My Thoughts on Thomas Friedman’s Thank You for Being Late

Thank you for Being Late

I just finished reading Thomas Friedman’s latest book Thank Your For Being Late. Friedman’s thoughts and research unexpectedly moved me both personally and professionally.  Allow me to share a few simple thoughts:

The Power of a Pause  During an era where busy is the new black, Friedman acknowledges the gift we give ourselves when we make a few moments to take a pause. During that pause, we can be more mindful about what’s happening right in front of us. We can settle our thoughts and connect our ideas better. As a freelance writer with a rewarding full time career, my mind is constantly racing. Internally I am generating questions and ideas at a rate impossible to capture and connect with what’s truly impactful. Pausing versus propelling to act gives me more time to flush out solutions, assess opportunities and appreciate the moment. Taking just a moment to focus on the journey of our professional performance, rather than the destination actually helps with our development and enhances our experience. It’s from taking the time to pause that allows us to pinpoint the important parts of our journey. As a result we fail faster and recall steps to success with much more ease.

Connection through Globalization  Friends, we are truly more connected that I thought.  Friedman builds a timeline of the technological advancements and highlights that make your colleague on the other side of the planet feel like your offices are in the same building. Gone are the days in which we consume information and keep it for competitive advantage. Today we advance by contributing to the conversation. Thanks to these advancements bringing us closer together, we can contribute at unprecedented levels. The knowledge of the greater collective is what moves our culture forward. I’ve been wrestling with this idea of consumption vs contribution. I’ve dreamed of being a writer my entire life. After spending the better part of last year reading 112 books, I realized my desire to share all I’d learned was also a responsibility to contribute to the collective from which I’d learned so much. Thus, making the decision to become a freelance writer a no brainer. We all have thoughts, ideas, passions to contribute. Think of all the platforms in which you consume information, art, entertainment, peace or connection. The simple acquisition of content is no longer enough, we are truly enhanced and making steps toward advancing when we apply what we learn and share it with others.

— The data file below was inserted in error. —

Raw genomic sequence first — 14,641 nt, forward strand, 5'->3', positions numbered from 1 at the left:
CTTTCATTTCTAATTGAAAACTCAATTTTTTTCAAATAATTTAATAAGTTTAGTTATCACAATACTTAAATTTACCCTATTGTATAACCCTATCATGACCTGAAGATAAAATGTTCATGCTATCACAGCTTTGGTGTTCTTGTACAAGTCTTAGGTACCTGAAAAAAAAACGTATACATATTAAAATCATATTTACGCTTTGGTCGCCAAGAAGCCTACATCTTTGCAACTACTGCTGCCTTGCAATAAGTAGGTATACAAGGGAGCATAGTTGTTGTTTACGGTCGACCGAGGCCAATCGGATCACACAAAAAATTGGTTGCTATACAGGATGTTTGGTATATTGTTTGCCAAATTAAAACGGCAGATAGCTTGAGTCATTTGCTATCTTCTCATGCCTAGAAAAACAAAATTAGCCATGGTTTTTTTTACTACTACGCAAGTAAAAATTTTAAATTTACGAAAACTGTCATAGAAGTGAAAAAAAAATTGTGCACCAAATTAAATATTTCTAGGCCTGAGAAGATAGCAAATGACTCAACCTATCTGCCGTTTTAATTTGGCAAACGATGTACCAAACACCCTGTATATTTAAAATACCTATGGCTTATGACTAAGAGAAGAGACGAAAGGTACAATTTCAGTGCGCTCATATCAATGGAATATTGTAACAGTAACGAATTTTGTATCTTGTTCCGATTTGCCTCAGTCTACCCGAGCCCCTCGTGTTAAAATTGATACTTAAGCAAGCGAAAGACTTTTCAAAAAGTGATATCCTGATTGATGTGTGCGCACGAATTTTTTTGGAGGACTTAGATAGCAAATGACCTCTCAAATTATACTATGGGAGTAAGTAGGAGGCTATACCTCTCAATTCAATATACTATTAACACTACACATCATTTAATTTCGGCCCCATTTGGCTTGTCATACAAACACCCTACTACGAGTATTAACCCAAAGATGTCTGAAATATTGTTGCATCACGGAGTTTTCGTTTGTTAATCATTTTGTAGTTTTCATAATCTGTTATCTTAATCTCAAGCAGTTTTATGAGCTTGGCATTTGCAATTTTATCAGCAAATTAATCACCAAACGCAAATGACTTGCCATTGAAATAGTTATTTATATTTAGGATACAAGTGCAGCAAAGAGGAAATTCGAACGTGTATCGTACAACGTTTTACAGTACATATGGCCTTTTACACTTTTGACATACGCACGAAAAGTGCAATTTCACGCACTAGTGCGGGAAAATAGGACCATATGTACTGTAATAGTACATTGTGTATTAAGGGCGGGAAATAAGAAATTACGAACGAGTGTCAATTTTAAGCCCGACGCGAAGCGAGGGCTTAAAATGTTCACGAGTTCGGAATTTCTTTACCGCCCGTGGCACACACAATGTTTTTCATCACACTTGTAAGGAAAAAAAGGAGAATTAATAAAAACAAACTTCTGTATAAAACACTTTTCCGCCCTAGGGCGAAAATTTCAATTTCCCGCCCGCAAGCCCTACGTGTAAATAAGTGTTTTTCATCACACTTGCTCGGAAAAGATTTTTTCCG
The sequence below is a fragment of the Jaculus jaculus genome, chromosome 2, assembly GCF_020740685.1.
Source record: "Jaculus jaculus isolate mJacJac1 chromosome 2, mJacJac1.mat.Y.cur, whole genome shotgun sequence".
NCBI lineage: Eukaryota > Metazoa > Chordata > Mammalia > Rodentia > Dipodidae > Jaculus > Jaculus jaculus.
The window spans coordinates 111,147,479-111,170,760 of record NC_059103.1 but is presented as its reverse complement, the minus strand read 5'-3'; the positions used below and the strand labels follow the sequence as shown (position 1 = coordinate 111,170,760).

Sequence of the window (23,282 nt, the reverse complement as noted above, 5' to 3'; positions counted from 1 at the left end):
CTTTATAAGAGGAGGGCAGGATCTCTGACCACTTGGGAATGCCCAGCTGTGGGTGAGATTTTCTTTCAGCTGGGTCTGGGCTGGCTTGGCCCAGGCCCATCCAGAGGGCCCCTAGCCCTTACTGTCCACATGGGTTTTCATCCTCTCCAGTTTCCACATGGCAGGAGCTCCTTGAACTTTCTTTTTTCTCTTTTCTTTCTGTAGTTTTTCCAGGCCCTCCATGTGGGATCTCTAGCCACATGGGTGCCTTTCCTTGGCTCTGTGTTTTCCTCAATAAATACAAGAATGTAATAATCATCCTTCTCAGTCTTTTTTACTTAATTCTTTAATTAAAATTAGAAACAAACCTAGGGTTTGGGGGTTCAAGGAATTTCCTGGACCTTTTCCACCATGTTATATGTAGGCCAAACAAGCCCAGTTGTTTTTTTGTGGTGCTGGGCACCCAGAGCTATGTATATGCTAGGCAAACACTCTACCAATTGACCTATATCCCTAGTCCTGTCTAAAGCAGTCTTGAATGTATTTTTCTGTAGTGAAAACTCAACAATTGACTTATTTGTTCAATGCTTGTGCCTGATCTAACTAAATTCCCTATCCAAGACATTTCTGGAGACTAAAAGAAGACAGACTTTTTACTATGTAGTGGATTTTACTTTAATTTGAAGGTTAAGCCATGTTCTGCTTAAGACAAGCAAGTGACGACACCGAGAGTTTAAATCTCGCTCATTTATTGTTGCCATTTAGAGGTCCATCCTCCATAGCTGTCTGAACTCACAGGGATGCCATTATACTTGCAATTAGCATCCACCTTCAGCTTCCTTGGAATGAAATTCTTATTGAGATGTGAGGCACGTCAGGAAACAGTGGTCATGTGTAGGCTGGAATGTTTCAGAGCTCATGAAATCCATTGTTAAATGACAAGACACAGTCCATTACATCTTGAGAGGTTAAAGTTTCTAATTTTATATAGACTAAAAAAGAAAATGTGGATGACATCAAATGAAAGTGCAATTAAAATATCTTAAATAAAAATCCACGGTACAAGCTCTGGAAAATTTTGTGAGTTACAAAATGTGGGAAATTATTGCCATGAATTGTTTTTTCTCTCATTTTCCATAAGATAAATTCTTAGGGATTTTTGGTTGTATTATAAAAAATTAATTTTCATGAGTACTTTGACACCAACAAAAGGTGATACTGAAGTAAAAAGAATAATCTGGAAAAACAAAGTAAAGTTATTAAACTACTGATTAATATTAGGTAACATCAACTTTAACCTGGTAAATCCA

Stop Ignoring the “Black Elephants” in Life.  Turns out, there are some dangerous effects with “the power of many”, like climate change. Friedman shares the definition of the “black elephant” on p.158 of this book: “A black elephant, it was explained to be by the London-based investor and environmentalist Adam Sweden, is a cross between a black swan-a rare, low-probability, unanticipated event with enormous ramifications-and the elephant in the room: a problem that is widely visible to everyone, yet that no one wants to address, even though we absolutely know that one day it will have vast, black-swan-like-consequences.” This black elephant concept is in reference to climate change in the book. It immediately caused me to think of the black elephants in my own life and business such as the professional relationships I need to cultivate, causes that are important to me like literacy, health care, racial, social, and economic equality. There are small decisions that will lead to larger moments later on in life. In the book, Friedman shares 4 phrases in climate change that are basically red flags:

  • Just a few years ago…but then something changed
  • Wow, I’ve never seen that before
  • Well, usually, but now I don’t know anymore
  • We haven’t seen something like that since

These are all phrases that if you find yourself saying or thinking in reference to climate change, you should really be doing something. We need to take action at all levels to influence policy making. If the government won’t take action, we still can still influence change in our own practices, with our voice, our vote, and the companies and organizations we support. As for the black elephants in our personal lives, the same steps apply.

Friends, this is a unique age in our lives. We must seize this opportunity to engage with one another and connect like never before. You’ve heard the expression “Start with what you have”.  This book is an optimistic reminder that we have so much! We have more resources available to us today than at any other point in history. What will you do with this access? How will you responsibility contribute and leave the world better than you found it and in only a way you can?  Take that pause, connect/contribute, and take ownership of those black elephants.


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